But they can also learn to count in Arabic, Chinese, Dutch, English, French, German, Greek, Italian, Japanese, Lithuanian, Polish, Portuguese, Slovakian, Spanish and Swedish.

Get it from the App Store.

A Free, Open, Curriculum for Web Education

WaSP InterACT is a community driven project that offers a free, open, curriculum for web education.

Schools that teach web design struggle to keep pace with our industry, and those just starting their curricula often set off in the wrong direction because the breadth and depth of our medium can be daunting.

The WaSP InterACT curriculum project seeks to ease the challenges schools around the world face as they prepare their students for careers on the Web.

WaSP InterACT is a living curriculum designed to change and keep pace with the fast moving industry. Its courses are divided into several tracks that provide students with a well rounded foundation in the many facets of the web design craft.

Get involved and contribute!

(picked up at BrooklynBeta, which I am currently attending)

Dear Great Teachers,

Our schools are facing some tough challenges right now. But, the way TBD sees it, there’s no better time to bring the spotlight back on those teachers that make our classrooms thrive.

They *just* launched ThanksForTeaching.Us, a 30 day campaign to share thanks for the unforgettable teachers that shaped our lives.

Take a minute to say thanks by recognizing one (or a bunch) of your favorite teachers and what they inspired you to do. I just added mine.

Two of my studiomates, Kevin and Yoko helped design and build the site. Studiomates represent!

The Future of Education

Creating the Future of Education and Work wants to help educators foster creativity and conceptual thinking in schools. The founders, Rita J. King and Joshua Fouts, created as a resource for teachers and parents with ideas that help foster imagination and teach kids to collaborate while problem solving.

(via GOOD / @archiculture)

The Kid Should See This

Parents, listen up: My friend Rion started a tumblr called The Kid Should See This. Being a mom of two, she feels as there’s just so much science, nature, music, arts, technology, storytelling and assorted good stuff out there that her kids (and maybe your kids) haven’t seen. It’s most likely not stuff that was made for them…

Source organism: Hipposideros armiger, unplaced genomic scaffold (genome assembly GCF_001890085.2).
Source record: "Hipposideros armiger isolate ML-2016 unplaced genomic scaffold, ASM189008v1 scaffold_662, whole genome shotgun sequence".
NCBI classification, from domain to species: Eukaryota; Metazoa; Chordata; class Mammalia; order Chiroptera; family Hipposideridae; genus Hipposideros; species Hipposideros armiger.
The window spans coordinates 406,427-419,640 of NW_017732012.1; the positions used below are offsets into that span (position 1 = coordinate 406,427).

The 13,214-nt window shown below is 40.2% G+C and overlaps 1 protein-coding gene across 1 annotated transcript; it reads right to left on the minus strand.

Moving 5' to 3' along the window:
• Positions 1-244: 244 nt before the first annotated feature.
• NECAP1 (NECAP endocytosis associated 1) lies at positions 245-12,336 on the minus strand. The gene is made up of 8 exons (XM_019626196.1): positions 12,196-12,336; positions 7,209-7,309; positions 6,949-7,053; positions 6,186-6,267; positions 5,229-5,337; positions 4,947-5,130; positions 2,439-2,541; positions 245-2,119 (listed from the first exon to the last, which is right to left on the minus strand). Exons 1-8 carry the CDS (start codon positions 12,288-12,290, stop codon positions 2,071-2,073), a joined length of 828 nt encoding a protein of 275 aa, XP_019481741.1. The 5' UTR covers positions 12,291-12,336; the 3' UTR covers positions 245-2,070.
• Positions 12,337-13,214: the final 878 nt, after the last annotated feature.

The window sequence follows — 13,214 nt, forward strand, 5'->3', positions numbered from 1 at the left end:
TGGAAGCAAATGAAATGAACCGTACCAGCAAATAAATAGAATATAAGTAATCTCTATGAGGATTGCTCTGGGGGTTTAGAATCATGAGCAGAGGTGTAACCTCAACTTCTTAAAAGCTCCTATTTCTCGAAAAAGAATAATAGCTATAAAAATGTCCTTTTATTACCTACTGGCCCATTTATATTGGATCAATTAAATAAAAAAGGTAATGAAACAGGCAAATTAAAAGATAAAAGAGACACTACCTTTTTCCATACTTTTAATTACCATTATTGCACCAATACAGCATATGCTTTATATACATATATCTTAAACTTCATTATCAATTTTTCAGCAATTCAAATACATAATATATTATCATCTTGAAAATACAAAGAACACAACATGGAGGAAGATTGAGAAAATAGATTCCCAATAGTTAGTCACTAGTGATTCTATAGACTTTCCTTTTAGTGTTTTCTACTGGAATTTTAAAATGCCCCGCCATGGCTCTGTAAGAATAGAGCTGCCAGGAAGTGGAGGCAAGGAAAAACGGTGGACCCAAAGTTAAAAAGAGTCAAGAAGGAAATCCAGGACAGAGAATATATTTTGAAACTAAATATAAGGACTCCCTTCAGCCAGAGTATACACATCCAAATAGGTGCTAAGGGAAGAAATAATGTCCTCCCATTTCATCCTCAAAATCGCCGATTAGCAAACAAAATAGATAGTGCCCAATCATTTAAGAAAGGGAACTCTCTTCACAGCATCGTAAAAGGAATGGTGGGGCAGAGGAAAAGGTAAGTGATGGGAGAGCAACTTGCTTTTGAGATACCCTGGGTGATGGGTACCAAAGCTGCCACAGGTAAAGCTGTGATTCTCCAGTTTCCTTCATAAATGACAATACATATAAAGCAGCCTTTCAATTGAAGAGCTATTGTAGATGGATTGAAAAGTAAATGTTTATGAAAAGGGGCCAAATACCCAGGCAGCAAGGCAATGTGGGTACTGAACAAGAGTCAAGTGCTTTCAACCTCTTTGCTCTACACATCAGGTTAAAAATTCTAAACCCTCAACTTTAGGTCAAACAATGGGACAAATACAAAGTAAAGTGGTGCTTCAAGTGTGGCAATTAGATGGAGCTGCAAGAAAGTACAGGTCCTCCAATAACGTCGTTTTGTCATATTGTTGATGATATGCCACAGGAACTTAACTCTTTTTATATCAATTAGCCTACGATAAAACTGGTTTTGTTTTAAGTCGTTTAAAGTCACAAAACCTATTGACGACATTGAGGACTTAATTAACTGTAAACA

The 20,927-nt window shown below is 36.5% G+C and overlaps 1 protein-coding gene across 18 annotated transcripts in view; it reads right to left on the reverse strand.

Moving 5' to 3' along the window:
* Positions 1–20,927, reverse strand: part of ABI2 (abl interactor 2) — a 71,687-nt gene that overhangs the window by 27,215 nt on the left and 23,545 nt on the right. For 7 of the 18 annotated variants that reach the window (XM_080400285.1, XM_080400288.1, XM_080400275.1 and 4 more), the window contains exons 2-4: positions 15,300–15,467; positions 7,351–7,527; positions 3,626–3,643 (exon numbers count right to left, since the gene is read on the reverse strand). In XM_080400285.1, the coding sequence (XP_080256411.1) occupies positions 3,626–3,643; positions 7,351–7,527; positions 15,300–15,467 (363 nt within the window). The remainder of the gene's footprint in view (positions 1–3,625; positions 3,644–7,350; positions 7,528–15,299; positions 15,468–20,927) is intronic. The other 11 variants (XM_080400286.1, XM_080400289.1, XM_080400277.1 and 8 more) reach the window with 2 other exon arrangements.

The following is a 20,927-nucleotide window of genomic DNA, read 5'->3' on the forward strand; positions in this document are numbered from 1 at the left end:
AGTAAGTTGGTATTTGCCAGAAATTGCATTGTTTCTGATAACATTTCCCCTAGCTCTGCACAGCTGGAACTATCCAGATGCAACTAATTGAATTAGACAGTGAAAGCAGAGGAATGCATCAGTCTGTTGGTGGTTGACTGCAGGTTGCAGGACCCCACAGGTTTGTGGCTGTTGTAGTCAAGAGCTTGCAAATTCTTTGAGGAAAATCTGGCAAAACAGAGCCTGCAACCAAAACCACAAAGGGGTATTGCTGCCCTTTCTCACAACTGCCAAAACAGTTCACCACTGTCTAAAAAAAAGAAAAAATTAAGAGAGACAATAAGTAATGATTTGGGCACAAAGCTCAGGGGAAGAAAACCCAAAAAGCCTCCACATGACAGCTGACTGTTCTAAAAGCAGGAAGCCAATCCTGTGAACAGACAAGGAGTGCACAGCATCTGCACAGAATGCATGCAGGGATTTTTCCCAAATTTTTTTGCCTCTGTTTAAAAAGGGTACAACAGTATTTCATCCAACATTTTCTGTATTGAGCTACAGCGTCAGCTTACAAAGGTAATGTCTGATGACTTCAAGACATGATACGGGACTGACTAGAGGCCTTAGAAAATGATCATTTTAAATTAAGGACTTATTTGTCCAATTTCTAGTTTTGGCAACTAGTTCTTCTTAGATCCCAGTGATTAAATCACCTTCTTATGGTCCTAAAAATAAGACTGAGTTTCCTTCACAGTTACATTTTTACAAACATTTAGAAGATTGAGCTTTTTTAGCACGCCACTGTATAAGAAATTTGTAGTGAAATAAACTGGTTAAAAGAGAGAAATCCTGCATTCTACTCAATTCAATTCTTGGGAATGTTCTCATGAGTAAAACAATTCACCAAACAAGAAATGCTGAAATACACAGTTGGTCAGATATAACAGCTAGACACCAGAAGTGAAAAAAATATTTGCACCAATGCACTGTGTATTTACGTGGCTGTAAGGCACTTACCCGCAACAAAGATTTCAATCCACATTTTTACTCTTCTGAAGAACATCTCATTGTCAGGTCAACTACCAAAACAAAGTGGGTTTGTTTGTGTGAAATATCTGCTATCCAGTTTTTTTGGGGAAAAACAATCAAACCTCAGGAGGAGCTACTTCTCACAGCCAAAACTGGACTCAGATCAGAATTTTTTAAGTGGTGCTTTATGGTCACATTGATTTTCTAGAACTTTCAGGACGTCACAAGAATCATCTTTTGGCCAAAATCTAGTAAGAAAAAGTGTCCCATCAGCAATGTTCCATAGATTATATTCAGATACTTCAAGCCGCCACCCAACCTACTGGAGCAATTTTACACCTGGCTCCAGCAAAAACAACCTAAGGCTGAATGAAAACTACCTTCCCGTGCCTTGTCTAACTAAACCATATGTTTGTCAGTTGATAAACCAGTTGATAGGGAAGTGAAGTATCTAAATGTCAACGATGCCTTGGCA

The Kid Should See This is a collection of off-the-grid-for-little-kids videos and other smart stuff collected by Rion and her three year old co-curator Dante.

Follow @thekidshouldsee on Twitter.

Khan Academy

Khan Academy is an educational website that, as its tagline puts it, aims to let anyone “learn almost anything—for free.” There’s currently a fantastic write-up about it over at Wired.

(via Amrit)

Cat’s Cradle

I used to play this excessively as a kid. Apparently it’s called Cat’s Cradle in English. (I can’t remember what we used to call it in Swiss-German.) My favorite part of the game always the passing it on to a friend, while continuing to play. Thanks for the flash-back, Mrs. Easton.


Skillshare just launched and I am excited for them. Skillshare’s mission is to flip the notion of traditional education on its head and democratize learning. They believe that anyone can be a teacher, and everyone has valuable knowledge and skills to share. I couldn’t agree more!

I think I might take this class on How To Make Chinese Dumplings or should I take Game Mechanics for Social Apps?

Inspiring André Da Loba

I stopped by André Da Loba’s studio yesterday and was hit with a big giant brick of inspiration. André lives and breathes creativity. If I could pick a parent for my next life, it would be him. I can only imagine how crafty he’ll get if ever he’ll have a junior. Give him cardboard, paper-mache, cork etc and he’ll turn into into a whimsical work of art. Next time I am going to get crafty with Ella (4yo), I’ll make sure to pull up his site for inspiration!

ps: Just noticed that André is selling his Narigudo Balancing Toy on his site. Ella has one and loves it!